Table 5

Approaches to cotreatment for HIV-infected patients with rifampicin-susceptible tuberculosis

Combined regimens

Treatment recommendations

Drug-drug interactions

Efavirenz + rifampicin-based TB treatment

No dose adjustments TDF + 3TC/FTC + EFV (WHO-recommended optimum regimen) AZT + 3TC + EFV (alternative WHO regimen)

Rifampicin induces CYP2B6 but inhibition of CYP2A6 by isoniazid might account for increased efavirenz concentrations during TB treatment in those patients with slow CYP2B6 metabolizer genotype

Nevirapine + rifampicin-based TB treatment

Omit 14 day lead-in phase of once daily dose of NVP TDF + 3TC/FTC + NVP (alternative WHO regimen) AZT + 3TC + NVP (alternative WHO regimen)

Rifampicin induces CYP2B6 and CYP3A4. Although TB treatment reduces nevirapine concentrations, toxicity concerns curtail increasing the dose and outcomes are acceptable (but inferior to EFV) on standard doses.

Lopinavir/ritonavir + rifampicin-based TB treatment

Double dose lopinavir/ritonavir (800/200 mg 12 hourly) Or superboost lopinavir (lopinavir/ritonavir 400/400 mg 12 hourly) Monitor alanine transaminase (ALT) closely.

Rifampicin induces CYP3A4, p-glycoprotein and OATP1B1. Ritonavir counteracts this effect and adjusted doses of ritonavir or lopinavir/ritonavir are used to compensate, but lopinavir concentrations may be more variable. Increased risk of hepatotoxicity, and gastrointestinal side effects.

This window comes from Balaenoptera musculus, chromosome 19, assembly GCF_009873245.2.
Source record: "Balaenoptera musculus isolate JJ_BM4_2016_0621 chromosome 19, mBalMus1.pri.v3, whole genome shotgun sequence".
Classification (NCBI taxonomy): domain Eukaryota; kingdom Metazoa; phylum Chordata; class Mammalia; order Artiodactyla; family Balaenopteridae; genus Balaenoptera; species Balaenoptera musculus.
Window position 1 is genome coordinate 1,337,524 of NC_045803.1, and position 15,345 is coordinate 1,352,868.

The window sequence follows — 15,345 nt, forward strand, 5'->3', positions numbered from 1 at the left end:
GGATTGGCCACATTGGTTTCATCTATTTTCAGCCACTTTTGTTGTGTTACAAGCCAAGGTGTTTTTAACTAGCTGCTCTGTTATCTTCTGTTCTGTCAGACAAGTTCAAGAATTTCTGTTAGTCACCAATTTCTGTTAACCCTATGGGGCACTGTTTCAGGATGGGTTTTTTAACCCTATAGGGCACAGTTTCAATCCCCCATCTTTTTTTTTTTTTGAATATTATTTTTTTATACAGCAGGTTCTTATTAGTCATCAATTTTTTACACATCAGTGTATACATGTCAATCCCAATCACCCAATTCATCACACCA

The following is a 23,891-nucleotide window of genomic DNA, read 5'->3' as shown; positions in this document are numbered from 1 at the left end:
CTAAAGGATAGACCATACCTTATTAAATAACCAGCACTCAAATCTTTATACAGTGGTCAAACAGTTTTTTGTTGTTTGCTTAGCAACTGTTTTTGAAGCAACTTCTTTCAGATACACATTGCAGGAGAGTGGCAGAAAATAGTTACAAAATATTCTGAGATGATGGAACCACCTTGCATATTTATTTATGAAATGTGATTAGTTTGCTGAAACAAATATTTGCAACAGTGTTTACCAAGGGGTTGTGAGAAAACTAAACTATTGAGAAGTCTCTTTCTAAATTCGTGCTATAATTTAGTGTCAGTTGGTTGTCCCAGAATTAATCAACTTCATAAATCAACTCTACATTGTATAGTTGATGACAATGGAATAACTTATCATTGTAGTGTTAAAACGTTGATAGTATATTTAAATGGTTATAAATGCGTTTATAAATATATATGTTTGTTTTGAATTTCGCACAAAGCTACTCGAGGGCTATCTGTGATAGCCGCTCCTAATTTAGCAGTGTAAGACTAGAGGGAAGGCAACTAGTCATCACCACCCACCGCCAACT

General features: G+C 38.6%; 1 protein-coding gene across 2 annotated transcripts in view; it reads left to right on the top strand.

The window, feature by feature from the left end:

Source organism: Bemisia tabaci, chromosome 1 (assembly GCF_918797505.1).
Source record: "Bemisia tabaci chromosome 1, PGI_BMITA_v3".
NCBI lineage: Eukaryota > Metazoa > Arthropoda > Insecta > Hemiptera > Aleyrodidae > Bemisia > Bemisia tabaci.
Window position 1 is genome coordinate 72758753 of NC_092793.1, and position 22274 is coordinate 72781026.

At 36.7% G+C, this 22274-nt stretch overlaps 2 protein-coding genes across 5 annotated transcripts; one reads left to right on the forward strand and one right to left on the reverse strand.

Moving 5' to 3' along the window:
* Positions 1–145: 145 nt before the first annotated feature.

PI/ritonavir + rifabutin-based TB treatment

Reduce rifabutin dose to 150 mg daily or thrice weekly. Monitor closely for rifabutin toxicity.

Ritonavir-boosted PIs markedly increase rifabutin concentrations and reduce its clearance necessitating reduction in the dose of rifabutin by 50% to 75%. Toxicity (neutropenia, uveitis, hepatoxicity, rash, gastrointestinal symptoms) and suboptimal rifamycin exposures with reduced dose are concerns.

Triple nucleoside/tide regimen + rifampicin-based TB treatment

No dose adjustments. A triple nucleoside/tide regimen should include tenofovir or abacavir. Monitor viral load.